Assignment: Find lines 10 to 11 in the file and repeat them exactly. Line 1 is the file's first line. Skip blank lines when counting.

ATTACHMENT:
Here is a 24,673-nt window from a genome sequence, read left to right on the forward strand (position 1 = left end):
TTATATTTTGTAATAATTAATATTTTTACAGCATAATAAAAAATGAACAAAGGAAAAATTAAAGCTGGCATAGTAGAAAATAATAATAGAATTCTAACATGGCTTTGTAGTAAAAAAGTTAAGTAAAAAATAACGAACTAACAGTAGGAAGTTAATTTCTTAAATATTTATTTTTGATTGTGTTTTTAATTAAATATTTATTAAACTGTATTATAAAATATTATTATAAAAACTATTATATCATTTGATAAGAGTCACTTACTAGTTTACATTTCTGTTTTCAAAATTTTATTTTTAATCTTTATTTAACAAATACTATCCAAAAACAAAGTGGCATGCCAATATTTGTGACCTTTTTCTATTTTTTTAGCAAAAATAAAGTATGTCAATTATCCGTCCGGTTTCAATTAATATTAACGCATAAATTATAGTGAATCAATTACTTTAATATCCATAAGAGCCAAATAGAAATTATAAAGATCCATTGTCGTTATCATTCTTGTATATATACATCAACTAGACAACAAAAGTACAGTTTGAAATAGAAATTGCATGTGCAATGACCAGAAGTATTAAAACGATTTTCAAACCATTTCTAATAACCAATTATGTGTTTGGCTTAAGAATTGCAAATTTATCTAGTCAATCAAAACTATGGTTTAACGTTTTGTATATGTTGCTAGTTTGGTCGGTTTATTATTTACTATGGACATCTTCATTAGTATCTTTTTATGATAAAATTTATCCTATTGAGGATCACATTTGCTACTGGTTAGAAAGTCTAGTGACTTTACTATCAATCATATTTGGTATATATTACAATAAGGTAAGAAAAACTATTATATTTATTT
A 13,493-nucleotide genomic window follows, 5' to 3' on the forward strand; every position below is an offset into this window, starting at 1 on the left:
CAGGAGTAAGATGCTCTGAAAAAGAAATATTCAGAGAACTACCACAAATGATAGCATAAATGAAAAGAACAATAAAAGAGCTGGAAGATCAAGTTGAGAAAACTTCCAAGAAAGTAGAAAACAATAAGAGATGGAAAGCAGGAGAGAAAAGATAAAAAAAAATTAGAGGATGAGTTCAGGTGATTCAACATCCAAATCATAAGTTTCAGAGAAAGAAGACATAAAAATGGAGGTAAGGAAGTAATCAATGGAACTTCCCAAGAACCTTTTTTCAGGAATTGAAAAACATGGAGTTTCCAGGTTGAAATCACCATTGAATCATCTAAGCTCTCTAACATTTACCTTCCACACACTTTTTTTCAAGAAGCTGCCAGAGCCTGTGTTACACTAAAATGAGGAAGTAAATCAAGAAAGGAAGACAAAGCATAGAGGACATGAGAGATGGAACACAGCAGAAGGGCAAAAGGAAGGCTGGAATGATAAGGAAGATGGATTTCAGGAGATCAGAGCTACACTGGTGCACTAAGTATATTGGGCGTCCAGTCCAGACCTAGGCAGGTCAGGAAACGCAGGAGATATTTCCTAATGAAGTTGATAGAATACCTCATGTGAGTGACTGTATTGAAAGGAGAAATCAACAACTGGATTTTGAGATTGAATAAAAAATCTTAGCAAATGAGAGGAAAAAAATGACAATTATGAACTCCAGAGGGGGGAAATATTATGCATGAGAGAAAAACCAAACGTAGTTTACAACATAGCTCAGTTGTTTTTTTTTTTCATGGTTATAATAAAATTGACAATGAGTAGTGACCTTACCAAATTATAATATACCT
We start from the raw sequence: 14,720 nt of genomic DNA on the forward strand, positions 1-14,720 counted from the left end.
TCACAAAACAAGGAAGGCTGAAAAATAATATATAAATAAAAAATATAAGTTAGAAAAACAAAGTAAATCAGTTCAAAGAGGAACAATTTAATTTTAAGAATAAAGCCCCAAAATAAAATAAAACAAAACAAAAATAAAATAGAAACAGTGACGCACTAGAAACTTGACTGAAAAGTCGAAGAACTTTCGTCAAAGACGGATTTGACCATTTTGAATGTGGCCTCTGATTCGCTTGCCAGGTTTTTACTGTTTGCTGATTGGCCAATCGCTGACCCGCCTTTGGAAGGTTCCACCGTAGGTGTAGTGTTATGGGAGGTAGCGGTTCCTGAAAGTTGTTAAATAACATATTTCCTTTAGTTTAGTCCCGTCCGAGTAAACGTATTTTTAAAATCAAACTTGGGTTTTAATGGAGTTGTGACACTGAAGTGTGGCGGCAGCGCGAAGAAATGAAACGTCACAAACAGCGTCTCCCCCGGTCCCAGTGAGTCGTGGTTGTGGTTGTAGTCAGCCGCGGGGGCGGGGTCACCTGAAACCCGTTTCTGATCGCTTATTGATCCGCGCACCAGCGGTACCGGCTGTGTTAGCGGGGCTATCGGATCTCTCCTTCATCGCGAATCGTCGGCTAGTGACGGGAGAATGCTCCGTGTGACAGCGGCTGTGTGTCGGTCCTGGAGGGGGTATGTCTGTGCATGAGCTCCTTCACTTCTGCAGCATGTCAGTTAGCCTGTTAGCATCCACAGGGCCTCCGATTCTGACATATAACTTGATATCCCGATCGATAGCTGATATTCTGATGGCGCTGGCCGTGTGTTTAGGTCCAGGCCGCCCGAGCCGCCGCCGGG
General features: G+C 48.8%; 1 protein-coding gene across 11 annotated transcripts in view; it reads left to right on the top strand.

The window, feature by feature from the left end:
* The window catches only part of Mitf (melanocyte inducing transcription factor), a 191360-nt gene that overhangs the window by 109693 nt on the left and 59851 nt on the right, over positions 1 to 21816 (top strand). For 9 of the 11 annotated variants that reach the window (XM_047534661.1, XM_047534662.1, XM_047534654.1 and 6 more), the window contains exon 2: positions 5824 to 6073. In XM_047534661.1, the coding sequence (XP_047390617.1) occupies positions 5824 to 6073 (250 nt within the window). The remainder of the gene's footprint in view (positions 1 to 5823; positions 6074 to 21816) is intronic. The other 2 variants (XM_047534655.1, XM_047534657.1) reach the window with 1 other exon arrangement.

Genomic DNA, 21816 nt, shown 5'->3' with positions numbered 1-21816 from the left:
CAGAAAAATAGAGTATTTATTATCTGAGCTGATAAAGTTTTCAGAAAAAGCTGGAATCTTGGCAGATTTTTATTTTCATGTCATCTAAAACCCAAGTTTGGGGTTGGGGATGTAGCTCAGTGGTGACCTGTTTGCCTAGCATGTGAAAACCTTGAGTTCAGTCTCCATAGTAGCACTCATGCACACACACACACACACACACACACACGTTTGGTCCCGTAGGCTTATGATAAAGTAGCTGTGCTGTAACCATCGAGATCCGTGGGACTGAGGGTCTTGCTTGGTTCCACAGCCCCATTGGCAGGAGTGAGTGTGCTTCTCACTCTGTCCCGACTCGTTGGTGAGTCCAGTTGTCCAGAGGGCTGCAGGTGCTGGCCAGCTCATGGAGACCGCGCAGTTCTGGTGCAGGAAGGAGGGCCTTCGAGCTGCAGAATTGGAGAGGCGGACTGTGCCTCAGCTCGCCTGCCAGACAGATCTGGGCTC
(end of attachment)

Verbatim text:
Genomic DNA, 21816 nt, shown 5'->3' with positions numbered 1-21816 from the left:
CAGAAAAATAGAGTATTTATTATCTGAGCTGATAAAGTTTTCAGAAAAAGCTGGAATCTTGGCAGATTTTTATTTTCATGTCATCTAAAACCCAAGTTTGGGGTTGGGGATGTAGCTCAGTGGTGACCTGTTTGCCTAGCATGTGAAAACCTTGAGTTCAGTCTCCATAGTAGCACTCATGCACACACACACACACACACACACACACGTTTGGTCCCGTAGGCTTATGATAAAGTAGCTGTGCTGTAACCATCGAGATCCGTGGGACTGAGGGTCTTGCTTGGTTCCACAGCCCCATTGGCAGGAGTGAGTGTGCTTCTCACTCTGTCCCGACTCGTTGGTGAGTCCAGTTGTCCAGAGGGCTGCAGGTGCTGGCCAGCTCATGGAGACCGCGCAGTTCTGGTGCAGGAAGGAGGGCCTTCGAGCTGCAGAATTGGAGAGGCGGACTGTGCCTCAGCTCGCCTGCCAGACAGATCTGGGCTC